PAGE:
首页
Showing posts with label 20th century.
Showing posts with label 20th century.

Saturday, May 13, 2017

Route 278: the Expressway through my house

Readers of a certain age might remember the old Bugs Bunny where our hero wakes up in the morning to find an interstate highway being built around his rabbit hole. He spends the rest of the cartoon outwitting the construction workers to such an extent that they build the highway around his modest 七乐彩彩票app下载.

Bugs' victory became real to me many years ago when my mom told me the story of how Interstate 278 was almost built through our living room in the late '60s. Apparently, my parents had bought my childhood 七乐彩彩票app下载 in Union without knowing that the neighborhood was on a Department of Transportation map of the planned highway extension linking Staten Island with the then-yet-to-be-built Route 78 near the Union-Millburn border.

Earlier commercially-sold maps show a route that would have preserved our immediate neighborhood, but the impact on the town would have been immense with that route, too. Already criss-crossed by the Garden State Parkway and U.S. Route 22, Union would have changed dramatically, with an entire section of town cut off from the rest.

Plans for I-278 had been announced in the mid 1950s as part of a Federal government program to replace existing U.S. highways. According to a 1958 New York Times article, U.S. 1 would be replaced by Interstate 95, U.S. 46 replaced by 80, U.S. 22 replaced by 78, and so on. Planned as a secondary, or spur road, 278 would also be called the Union Freeway and was expected to divert Union County-bound traffic off Route 78 while relieving pressure on State Highway 28.

Protest letters are a little more convincing
these days.
As we know today, the interstates didn't replace the older New Jersey highways as much as they provided a less commercial, limited-access alternative that eventually got equally as congested as populations grew. And unlike a lot of the construction done in less populated areas of the country七乐彩彩票登录, parts of some of these highways would be built through thriving, densely built-up communities. The notorious urban planner Robert Moses had already pushed the construction of the New York portion of 278 in the 1960s by force of will, tearing up neighborhoods as it meandered through four of New York City's five boroughs.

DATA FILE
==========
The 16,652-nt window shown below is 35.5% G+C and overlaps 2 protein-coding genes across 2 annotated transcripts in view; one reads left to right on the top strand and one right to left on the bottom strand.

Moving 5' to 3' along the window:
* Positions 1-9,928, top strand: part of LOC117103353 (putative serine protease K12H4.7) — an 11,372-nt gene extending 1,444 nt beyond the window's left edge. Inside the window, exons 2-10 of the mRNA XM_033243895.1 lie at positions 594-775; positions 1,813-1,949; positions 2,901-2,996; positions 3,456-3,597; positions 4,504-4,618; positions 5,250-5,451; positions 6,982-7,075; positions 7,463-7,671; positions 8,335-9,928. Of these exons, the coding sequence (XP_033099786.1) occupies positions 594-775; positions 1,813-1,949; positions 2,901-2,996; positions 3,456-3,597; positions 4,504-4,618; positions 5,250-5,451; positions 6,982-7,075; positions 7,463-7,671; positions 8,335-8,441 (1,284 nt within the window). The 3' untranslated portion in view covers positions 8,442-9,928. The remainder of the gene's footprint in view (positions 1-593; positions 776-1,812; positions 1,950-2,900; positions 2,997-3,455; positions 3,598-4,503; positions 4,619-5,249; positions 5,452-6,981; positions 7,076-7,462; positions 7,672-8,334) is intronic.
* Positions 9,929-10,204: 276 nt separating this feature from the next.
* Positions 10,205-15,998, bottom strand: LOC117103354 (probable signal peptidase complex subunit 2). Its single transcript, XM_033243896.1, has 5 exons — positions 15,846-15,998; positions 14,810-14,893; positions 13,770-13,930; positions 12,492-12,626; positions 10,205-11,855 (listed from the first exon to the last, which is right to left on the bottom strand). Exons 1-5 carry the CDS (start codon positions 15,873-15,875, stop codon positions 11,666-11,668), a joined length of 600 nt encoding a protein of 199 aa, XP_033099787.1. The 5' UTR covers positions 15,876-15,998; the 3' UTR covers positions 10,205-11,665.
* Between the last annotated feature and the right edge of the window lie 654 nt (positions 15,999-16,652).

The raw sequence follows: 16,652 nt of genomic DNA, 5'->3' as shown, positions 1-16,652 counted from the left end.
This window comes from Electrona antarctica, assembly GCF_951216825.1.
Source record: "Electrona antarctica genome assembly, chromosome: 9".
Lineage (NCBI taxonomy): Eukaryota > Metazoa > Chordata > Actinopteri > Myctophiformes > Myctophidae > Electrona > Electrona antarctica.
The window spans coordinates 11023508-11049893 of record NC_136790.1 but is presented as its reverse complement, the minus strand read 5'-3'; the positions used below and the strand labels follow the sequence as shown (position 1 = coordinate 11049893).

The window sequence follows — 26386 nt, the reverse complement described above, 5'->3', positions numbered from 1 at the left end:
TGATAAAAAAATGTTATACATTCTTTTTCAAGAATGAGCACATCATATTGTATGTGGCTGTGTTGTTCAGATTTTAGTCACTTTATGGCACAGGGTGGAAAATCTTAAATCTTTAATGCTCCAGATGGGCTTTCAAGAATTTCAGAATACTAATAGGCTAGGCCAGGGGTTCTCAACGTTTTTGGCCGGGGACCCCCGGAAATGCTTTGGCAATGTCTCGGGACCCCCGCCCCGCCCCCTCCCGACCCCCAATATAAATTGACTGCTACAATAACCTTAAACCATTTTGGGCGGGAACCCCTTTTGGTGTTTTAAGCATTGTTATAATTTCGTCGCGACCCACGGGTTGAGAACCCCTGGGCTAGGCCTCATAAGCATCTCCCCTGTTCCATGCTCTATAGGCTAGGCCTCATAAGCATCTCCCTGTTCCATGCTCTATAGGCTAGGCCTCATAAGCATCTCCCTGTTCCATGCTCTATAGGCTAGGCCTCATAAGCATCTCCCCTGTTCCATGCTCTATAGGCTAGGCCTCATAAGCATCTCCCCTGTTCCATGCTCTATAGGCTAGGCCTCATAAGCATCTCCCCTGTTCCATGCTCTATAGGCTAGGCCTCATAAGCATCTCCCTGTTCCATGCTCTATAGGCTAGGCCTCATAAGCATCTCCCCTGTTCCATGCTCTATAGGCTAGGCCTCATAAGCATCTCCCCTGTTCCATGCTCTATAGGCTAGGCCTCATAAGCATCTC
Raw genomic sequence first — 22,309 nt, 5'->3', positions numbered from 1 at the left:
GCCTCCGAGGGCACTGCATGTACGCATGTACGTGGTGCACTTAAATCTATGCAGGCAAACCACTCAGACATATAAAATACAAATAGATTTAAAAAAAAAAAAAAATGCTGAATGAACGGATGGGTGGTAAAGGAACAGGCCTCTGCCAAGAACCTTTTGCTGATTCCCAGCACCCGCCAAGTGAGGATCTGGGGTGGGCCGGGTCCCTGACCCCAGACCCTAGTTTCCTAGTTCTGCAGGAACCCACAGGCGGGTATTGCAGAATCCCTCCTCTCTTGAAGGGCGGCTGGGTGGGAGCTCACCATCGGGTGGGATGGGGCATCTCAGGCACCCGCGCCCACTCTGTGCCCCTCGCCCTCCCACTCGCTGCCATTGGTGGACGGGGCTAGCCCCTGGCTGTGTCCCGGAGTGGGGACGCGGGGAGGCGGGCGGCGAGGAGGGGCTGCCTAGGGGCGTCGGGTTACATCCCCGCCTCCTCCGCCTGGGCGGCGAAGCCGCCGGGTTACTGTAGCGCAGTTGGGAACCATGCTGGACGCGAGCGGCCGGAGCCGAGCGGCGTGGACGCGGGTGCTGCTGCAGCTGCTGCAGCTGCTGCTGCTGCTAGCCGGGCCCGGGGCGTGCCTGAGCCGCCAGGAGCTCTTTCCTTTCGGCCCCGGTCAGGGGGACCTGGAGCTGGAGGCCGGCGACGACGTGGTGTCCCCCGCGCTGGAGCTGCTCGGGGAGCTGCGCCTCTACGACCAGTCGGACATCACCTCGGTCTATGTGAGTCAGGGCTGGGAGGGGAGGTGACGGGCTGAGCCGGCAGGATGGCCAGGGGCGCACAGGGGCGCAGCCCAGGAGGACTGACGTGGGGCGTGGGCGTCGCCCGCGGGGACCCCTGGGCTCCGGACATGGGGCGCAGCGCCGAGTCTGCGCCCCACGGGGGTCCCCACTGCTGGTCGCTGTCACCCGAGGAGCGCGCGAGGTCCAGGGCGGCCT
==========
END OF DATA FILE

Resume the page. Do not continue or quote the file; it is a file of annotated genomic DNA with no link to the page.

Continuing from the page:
Fortunately, New Jersey lacked a personality of Moses' stature to force the road through. That's where my family's story comes in. By the mid 1960s, Union, Roselle Park and Kenilworth residents living in the path of 278 were up in arms over the potential of losing their 七乐彩彩票app下载s to a six-lane expressway. The Committee to Eliminate Highway I-278 was formed to organize Union residents in protest to state and Federal elected officials. I haven't been able to find much yet about the committee but discovered a letter sent to residents with office holders' names and contact information. Organizers claimed that more than 550 七乐彩彩票app下载s and 24 commercial properties would be claimed by eminent domain, pulling as much as $15 million in rateables off the tax rolls.

Local outrage eventually prevailed, and all that was built of 278 in New Jersey was a stub of a highway that opened in 1969, linking Route 1 in Linden to the Goethals Bridge in Elizabeth. Once the rest was effectively killed, the allocated funding went toward the Central Jersey Expressway, now known as Interstate 195.

And, of course, my family and I were able to continue to enjoy our 七乐彩彩票app下载, unbothered by the inconvenience of being relocated by a six-lane interstate.

Thursday, July 23, 2015

Uncovering the Blue Comet in blueberry country七乐彩彩票登录

Near the center of the Pinelands community of Chatsworth, there's a sandy, partially grass-covered clearing on the side of the road. In it, there's a square plot marked off by a decorative black chain, and within the plot, a pair of rails embedded in the ground.

Apologies for the bad framing.
Photo shot from the car.
It's hard to see in the picture, but those rails extend far beyond the clearing, well into the woods in the distance. They mark the remains of Chatsworth's ties to the rise and fall of New Jersey's version of glamorous land travel.

Today, the strongest connection any of us have to passenger rail travel is likely to be with New Jersey Transit commuter trains and light rail, but for our earlier neighbors, that wasn't the case. In the first half of the 20th century, particularly before air travel became the norm, trains could be something very special. Long distance travelers could enjoy luxury accommodations on express lines like the 20th Century Limited, and even local commuter trains sometimes sported cars specifically for the first-class set.